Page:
On November 6, 2003 the International Court of Justice dismissed Iran's claim for reparation against the United States for breach of the 1955 Treaty of Amity between the two countries. The court also dismissed a counter-claim by the United States, also for reparation for breach of the same treaty. As part of its finding the court did note that "the actions of the United States of America against Iranian oil platforms on 19 October 1987 (Operation Nimble Archer) and 18 April 1988 (Operation Praying Mantis) cannot be justified as measures necessary to protect the essential security interests of the United States of America."
The fallout of Praying Mantis also resulted in the U.S. Navy guided missile cruiser USS Vincennes shooting down an Iranian civilian commercial airliner, Iran air flight 665, between Bandar Abbas and Dubai, killing all 290 passengers and crew aboard, including 38 non-Iranians and 66 children. The Vincennes was inside Iranian territorial waters at the time of the shoot-down.
The On the morning of July 3, the Vincennes crossed into Iranian territorial waters during clashes with Iranian gunboats. Earlier in the day, the Vincennes - along with Iranian gunboats - had similarly violated Omani waters until challenged by an Omani warship.
According to the U.S. government, the Iranian aircraft was mistakenly identified as an attacking military fighter. The Iranian government, however, maintains that the Vincennes knowingly shot down a civilian aircraft.
According to the Iranian government, the shooting down of IR 655 by the Vincennes was an intentionally performed and unlawful act. Even if there was a mistaken identification, which Iran has not accepted, it argues that this constituted gross negligence and recklessness amounting to an international crime, not an accident.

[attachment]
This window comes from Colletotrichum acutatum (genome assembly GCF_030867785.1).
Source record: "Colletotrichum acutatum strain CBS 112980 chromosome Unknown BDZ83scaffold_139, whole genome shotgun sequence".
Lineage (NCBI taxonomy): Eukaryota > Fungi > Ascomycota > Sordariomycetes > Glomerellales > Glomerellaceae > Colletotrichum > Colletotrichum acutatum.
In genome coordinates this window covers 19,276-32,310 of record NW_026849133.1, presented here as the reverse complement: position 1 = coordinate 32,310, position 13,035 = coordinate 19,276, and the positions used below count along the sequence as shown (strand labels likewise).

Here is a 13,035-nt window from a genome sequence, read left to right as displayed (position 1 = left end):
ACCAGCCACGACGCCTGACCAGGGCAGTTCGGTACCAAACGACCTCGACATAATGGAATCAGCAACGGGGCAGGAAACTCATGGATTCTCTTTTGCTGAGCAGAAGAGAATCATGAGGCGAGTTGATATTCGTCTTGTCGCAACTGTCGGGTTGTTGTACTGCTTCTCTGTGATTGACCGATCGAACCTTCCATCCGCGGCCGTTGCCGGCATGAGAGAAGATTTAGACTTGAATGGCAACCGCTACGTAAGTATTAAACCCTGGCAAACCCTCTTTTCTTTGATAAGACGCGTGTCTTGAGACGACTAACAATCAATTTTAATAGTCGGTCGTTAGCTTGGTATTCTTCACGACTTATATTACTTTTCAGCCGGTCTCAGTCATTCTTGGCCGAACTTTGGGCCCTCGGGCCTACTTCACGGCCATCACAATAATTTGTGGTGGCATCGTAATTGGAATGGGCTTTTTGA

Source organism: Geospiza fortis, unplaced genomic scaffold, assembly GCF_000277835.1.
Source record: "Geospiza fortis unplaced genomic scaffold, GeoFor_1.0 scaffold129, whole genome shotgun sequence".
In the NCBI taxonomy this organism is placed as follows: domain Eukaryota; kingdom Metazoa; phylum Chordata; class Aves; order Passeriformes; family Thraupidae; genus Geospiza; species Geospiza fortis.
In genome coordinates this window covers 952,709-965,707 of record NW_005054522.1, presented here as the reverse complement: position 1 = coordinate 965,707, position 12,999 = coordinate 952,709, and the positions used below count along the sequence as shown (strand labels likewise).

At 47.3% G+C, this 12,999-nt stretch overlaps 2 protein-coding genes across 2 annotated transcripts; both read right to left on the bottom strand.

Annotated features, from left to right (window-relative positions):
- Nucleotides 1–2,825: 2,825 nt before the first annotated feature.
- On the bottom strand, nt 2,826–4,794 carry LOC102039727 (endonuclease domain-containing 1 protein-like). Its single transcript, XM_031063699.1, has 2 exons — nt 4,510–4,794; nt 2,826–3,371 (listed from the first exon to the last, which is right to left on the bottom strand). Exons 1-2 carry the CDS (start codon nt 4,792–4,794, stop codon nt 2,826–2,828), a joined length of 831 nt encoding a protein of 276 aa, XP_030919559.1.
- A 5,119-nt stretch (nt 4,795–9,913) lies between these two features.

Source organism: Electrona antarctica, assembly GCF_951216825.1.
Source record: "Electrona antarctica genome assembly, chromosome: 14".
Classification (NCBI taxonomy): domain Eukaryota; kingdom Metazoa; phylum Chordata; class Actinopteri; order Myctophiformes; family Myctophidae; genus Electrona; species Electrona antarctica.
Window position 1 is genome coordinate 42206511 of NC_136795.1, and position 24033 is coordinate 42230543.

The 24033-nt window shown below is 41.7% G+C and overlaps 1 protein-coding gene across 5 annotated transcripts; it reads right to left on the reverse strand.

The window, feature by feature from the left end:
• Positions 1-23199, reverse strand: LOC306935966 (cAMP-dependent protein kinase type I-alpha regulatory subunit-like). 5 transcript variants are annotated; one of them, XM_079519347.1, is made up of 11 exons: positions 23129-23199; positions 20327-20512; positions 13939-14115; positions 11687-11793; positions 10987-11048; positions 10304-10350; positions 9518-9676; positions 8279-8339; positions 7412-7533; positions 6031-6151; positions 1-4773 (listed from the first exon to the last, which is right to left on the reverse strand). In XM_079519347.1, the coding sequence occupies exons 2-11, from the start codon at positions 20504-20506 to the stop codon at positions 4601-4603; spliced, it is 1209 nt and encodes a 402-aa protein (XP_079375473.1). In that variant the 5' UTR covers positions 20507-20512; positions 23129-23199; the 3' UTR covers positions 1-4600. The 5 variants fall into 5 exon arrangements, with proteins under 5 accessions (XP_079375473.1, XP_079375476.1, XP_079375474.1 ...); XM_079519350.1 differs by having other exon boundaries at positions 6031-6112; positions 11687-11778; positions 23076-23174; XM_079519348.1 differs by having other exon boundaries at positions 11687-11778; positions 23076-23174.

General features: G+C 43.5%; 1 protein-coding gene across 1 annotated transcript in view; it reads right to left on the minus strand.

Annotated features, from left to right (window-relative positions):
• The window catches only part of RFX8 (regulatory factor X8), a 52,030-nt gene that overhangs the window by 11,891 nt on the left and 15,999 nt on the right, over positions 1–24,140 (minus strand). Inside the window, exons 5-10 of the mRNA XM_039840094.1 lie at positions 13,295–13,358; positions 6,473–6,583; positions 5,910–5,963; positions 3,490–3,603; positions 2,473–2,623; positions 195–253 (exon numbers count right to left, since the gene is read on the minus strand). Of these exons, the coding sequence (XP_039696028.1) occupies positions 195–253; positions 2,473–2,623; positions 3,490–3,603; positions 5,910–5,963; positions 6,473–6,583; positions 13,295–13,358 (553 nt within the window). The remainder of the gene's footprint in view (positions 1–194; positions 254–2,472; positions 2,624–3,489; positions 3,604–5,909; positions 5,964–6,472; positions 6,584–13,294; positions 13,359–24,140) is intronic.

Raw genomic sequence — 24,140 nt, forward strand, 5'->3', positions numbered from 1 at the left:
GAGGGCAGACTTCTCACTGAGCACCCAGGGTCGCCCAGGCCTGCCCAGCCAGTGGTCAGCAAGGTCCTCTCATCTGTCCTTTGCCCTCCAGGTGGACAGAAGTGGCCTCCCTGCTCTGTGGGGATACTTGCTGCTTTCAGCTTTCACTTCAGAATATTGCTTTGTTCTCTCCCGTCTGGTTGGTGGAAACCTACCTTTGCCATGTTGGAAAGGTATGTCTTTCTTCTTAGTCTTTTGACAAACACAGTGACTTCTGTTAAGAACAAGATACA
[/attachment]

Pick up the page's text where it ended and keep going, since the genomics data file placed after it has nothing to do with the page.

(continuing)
Newsweek reporters John Barry and Roger Charles wrote that Rogers acted recklessly and without due care. Their report accused the U.S. government of a cover-up. An analysis of the events by the International Strategic Studies Association described the deployment of an Aegis cruiser in the zone as irresponsible and felt that the expense of the ship had played a major part in the setting of a low threshold for opening fire.
George H.W. Bush, at the time Vice President said "I will never apologize for the United States of America — I don't care what the facts are" in reference to the incident.
The BBC later reported:
It took four years for the US administration to admit officially that the USS Vincennes was in Iranian waters when the skirmish took place with the Iranian gunboats. Subsequent investigations have accused the US military of waging a covert war against Iran in support of Iraq. In February 1996 the US agreed to pay Iran $61.8 million in compensation for the 248 Iranians killed, plus the cost of the aircraft and legal expenses.
So we see that Britain and the US have a long history of covert action against and provocation of Iran in their bid to aggressively control the region. Nothing has changed. These facts and past precedents are exactly the reason why we should be questioning our own governments on the authenticity of the current seizure of the British marines by Iran.